As jury trial week approaches, the trial docket has narrowed considerably as some defendants have opted out of their day in court through plea bargaining. Here's a rundown of some of the higher-profile cases:
Robert York, 56 when he was arrested in December for possession of 13 pipe bombs he and his girlfriend, Teshena Bates, told law enforcement they needed to deal with an ex-boyfriend of Ms. Bates, will not go to trial.
As a result of a deal he negotiated with prosecutors, 13 counts of unlawful possession of explosive devices against York were dismissed and he entered a guilty plea to 13 lesser counts of unlawful handling of explosive devices, each with a 20-year prison term, but those are to be served concurrently. He also got a year apiece for counts of driving on improper registration, no proof of insurance and improper tires, but those are also to be served concurrently. The sentence boils down to 20 years, the first 10 to be served in jail and the rest on probation. He will receive credit for time served since his Dec. 5 arrest.
Teshena Bates, 36 when she was arrested, and who was also charged with possession of the illegal homemade bombs, is shortlisted for trial on Monday. Court personnel specified she may still choose to plead before proceedings begin.
Danny Hall, who was arrested for aggravated assault after he shot at an out-of-towner who wound up on Hall's property in Wildwood, in a vehicle that didn't belong to him, after a bibulous Christmas party, has chosen to plead rather than argue his case in court. He pled guilty of pointing a pistol at a person and was sentenced to a $750 fine and 12 months' probation, which may be suspended after six.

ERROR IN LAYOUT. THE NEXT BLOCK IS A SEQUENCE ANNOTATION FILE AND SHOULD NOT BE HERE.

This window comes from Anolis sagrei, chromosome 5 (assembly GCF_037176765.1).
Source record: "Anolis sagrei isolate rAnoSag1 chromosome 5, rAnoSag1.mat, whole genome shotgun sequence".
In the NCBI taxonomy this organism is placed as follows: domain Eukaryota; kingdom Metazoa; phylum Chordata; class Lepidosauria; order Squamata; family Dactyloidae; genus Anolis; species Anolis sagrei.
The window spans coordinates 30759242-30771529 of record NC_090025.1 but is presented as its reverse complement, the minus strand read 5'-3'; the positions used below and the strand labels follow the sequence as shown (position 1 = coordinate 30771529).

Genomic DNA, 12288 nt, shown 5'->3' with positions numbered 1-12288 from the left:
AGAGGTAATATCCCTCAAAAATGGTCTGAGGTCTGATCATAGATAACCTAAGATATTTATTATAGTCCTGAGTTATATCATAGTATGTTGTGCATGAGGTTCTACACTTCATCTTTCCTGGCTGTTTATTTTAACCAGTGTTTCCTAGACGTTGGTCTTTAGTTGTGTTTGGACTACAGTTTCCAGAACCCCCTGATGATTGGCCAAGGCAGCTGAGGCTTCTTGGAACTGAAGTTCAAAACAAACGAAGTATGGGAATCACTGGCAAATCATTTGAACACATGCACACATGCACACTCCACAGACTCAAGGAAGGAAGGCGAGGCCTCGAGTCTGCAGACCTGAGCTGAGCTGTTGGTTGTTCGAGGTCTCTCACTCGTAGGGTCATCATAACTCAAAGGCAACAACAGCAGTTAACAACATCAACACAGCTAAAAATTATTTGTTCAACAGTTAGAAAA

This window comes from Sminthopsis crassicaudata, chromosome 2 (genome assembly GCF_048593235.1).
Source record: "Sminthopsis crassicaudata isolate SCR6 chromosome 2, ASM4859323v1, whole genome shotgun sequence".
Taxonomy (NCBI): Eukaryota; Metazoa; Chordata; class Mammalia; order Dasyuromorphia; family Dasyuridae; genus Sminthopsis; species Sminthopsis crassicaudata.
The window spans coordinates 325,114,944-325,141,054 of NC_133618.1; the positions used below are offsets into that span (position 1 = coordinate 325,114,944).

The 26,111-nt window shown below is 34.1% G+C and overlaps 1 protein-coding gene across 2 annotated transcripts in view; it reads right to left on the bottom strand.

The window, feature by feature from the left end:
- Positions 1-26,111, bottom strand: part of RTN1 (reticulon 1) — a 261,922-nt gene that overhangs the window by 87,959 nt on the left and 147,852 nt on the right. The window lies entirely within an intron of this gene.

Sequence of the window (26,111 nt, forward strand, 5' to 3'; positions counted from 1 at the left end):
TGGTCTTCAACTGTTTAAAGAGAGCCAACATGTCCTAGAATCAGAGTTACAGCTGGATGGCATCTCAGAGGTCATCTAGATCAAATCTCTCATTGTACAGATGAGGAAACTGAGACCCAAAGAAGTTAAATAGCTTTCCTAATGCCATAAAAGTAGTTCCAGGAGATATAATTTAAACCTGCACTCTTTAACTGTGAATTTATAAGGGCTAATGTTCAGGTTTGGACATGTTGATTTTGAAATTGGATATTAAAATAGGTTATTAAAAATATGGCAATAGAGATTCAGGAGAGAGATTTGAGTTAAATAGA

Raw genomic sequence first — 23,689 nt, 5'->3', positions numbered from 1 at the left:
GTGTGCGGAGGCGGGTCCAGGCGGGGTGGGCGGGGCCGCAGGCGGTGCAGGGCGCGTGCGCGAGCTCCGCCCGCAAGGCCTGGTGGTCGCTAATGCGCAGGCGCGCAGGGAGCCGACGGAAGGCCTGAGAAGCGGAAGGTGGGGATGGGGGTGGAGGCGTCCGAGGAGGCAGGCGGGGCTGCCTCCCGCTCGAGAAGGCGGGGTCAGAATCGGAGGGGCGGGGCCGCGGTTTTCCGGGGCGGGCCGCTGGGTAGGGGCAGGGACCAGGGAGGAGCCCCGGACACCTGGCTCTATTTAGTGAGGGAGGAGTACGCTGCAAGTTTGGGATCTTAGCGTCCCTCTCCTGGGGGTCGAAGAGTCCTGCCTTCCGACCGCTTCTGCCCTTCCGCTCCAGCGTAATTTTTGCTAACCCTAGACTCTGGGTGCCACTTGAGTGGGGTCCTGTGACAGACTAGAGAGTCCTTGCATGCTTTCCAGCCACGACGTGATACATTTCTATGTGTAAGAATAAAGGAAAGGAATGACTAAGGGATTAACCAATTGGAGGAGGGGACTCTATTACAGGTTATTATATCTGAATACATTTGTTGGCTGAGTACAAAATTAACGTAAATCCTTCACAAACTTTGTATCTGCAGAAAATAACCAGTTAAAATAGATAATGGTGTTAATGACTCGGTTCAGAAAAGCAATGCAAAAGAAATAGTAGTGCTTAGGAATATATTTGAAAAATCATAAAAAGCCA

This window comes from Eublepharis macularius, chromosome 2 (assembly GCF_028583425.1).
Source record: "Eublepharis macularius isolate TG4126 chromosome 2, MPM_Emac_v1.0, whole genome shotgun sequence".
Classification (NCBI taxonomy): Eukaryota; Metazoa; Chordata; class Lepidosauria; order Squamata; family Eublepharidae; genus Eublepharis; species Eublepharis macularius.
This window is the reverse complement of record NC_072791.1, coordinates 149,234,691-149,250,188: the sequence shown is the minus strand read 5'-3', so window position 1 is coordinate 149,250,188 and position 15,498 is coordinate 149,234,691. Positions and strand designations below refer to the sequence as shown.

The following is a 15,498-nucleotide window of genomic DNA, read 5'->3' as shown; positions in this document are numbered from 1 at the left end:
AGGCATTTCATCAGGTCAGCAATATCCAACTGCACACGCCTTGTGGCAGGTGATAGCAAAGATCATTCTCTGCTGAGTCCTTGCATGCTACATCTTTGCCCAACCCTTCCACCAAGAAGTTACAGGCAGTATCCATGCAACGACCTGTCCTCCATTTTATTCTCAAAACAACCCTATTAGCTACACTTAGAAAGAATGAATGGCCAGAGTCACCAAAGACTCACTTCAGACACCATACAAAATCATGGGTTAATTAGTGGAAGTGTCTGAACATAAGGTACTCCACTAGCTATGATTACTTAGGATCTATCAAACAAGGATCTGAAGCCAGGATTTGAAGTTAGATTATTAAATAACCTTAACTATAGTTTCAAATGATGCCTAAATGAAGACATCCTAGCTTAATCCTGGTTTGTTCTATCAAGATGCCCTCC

Daniel Snyder, the joyrider in that incident, which took place in December 2016, was ordered to serve 10 days in jail of a 36-month sentence for DUI, open container and driving while license suspended. There were also a fine of $300 and restitution of $600. He was not prosecuted for original charges of auto theft and giving false information to police.
Frederick Baugh, who in September led local law enforcement on a wild high-speed chase through Trenton, ending in damage to three police cruisers, pled guilty to DUI (drugs), speeding, fleeing and eluding police. He was sentenced to a $750 fine and a five-year prison term, with the first in jail and the rest on probation, with credit for time served since his arrest.
Charles Kevin Wooten, 41, was to have gone to trial in three combined cases next week. Now prosecutors have dropped charges in one of those cases in exchange for guilty pleas in the others. He was sentenced to 20 years, 15 to be served in jail and the other five on probation, for a series of charges including trafficking in cocaine, sale of methamphetamine, possession of testosterone ethanate, possession of a firearm, and others. There was also a $300 fine.
Other defendants scheduled for trial next week face charges of burglary, drug use and child abuse.